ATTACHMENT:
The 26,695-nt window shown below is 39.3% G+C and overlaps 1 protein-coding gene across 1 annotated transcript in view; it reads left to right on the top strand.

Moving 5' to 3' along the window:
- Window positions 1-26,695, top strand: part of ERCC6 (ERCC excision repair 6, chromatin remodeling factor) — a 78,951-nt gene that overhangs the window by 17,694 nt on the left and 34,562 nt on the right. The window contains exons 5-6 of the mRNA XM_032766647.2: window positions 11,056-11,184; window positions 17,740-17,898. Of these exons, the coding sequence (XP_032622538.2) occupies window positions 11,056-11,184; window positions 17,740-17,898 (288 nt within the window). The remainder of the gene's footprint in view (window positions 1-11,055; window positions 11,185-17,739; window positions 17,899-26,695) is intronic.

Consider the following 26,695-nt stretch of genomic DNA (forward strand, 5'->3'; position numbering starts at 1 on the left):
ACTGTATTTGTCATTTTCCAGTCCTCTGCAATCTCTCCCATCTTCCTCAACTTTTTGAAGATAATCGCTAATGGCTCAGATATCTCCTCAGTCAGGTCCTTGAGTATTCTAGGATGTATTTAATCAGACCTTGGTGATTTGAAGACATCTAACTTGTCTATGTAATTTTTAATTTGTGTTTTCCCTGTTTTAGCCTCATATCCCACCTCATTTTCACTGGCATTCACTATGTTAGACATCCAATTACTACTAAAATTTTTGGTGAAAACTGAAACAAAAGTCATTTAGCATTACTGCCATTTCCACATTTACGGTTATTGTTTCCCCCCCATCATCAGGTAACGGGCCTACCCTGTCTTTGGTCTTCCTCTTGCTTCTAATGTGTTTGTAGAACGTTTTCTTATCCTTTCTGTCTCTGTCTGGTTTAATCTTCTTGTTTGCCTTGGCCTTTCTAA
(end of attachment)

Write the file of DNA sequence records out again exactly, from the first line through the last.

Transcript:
The 26,695-nt window shown below is 39.3% G+C and overlaps 1 protein-coding gene across 1 annotated transcript in view; it reads left to right on the top strand.

Moving 5' to 3' along the window:
- Window positions 1-26,695, top strand: part of ERCC6 (ERCC excision repair 6, chromatin remodeling factor) — a 78,951-nt gene that overhangs the window by 17,694 nt on the left and 34,562 nt on the right. The window contains exons 5-6 of the mRNA XM_032766647.2: window positions 11,056-11,184; window positions 17,740-17,898. Of these exons, the coding sequence (XP_032622538.2) occupies window positions 11,056-11,184; window positions 17,740-17,898 (288 nt within the window). The remainder of the gene's footprint in view (window positions 1-11,055; window positions 11,185-17,739; window positions 17,899-26,695) is intronic.

Consider the following 26,695-nt stretch of genomic DNA (forward strand, 5'->3'; position numbering starts at 1 on the left):
ACTGTATTTGTCATTTTCCAGTCCTCTGCAATCTCTCCCATCTTCCTCAACTTTTTGAAGATAATCGCTAATGGCTCAGATATCTCCTCAGTCAGGTCCTTGAGTATTCTAGGATGTATTTAATCAGACCTTGGTGATTTGAAGACATCTAACTTGTCTATGTAATTTTTAATTTGTGTTTTCCCTGTTTTAGCCTCATATCCCACCTCATTTTCACTGGCATTCACTATGTTAGACATCCAATTACTACTAAAATTTTTGGTGAAAACTGAAACAAAAGTCATTTAGCATTACTGCCATTTCCACATTTACGGTTATTGTTTCCCCCCCATCATCAGGTAACGGGCCTACCCTGTCTTTGGTCTTCCTCTTGCTTCTAATGTGTTTGTAGAACGTTTTCTTATCCTTTCTGTCTCTGTCTGGTTTAATCTTCTTGTTTGCCTTGGCCTTTCTAA